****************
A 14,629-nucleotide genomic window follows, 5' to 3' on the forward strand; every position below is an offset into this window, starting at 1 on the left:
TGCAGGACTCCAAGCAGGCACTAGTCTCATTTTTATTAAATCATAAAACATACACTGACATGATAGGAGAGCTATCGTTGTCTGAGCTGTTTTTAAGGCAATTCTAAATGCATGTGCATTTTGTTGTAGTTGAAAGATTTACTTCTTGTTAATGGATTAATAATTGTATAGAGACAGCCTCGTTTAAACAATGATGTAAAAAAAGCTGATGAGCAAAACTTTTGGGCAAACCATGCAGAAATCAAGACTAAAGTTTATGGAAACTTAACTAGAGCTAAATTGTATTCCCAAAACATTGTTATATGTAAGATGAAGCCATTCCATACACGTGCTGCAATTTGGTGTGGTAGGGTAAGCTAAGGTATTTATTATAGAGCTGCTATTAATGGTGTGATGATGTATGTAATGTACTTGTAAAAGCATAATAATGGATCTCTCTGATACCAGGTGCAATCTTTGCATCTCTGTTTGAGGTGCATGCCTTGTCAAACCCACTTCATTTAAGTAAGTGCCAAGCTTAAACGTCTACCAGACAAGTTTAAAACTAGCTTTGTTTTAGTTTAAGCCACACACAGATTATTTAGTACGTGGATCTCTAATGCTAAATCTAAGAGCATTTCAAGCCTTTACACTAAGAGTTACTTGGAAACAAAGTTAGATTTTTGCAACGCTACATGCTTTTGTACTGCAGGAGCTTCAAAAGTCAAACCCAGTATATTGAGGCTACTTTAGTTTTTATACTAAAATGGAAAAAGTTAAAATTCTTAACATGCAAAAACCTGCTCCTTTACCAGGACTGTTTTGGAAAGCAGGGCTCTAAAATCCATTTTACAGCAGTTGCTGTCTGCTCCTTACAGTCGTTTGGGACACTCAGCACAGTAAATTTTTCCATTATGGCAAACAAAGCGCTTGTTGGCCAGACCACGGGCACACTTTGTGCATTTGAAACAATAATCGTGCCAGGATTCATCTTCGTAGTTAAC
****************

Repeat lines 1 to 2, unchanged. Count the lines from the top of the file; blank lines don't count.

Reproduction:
A 14,629-nucleotide genomic window follows, 5' to 3' on the forward strand; every position below is an offset into this window, starting at 1 on the left:
TGCAGGACTCCAAGCAGGCACTAGTCTCATTTTTATTAAATCATAAAACATACACTGACATGATAGGAGAGCTATCGTTGTCTGAGCTGTTTTTAAGGCAATTCTAAATGCATGTGCATTTTGTTGTAGTTGAAAGATTTACTTCTTGTTAATGGATTAATAATTGTATAGAGACAGCCTCGTTTAAACAATGATGTAAAAAAAGCTGATGAGCAAAACTTTTGGGCAAACCATGCAGAAATCAAGACTAAAGTTTATGGAAACTTAACTAGAGCTAAATTGTATTCCCAAAACATTGTTATATGTAAGATGAAGCCATTCCATACACGTGCTGCAATTTGGTGTGGTAGGGTAAGCTAAGGTATTTATTATAGAGCTGCTATTAATGGTGTGATGATGTATGTAATGTACTTGTAAAAGCATAATAATGGATCTCTCTGATACCAGGTGCAATCTTTGCATCTCTGTTTGAGGTGCATGCCTTGTCAAACCCACTTCATTTAAGTAAGTGCCAAGCTTAAACGTCTACCAGACAAGTTTAAAACTAGCTTTGTTTTAGTTTAAGCCACACACAGATTATTTAGTACGTGGATCTCTAATGCTAAATCTAAGAGCATTTCAAGCCTTTACACTAAGAGTTACTTGGAAACAAAGTTAGATTTTTGCAACGCTACATGCTTTTGTACTGCAGGAGCTTCAAAAGTCAAACCCAGTATATTGAGGCTACTTTAGTTTTTATACTAAAATGGAAAAAGTTAAAATTCTTAACATGCAAAAACCTGCTCCTTTACCAGGACTGTTTTGGAAAGCAGGGCTCTAAAATCCATTTTACAGCAGTTGCTGTCTGCTCCTTACAGTCGTTTGGGACACTCAGCACAGTAAATTTTTCCATTATGGCAAACAAAGCGCTTGTTGGCCAGACCACGGGCACACTTTGTGCATTTGAAACAATAATCGTGCCAGGATTCATCTTCGTAGTTAAC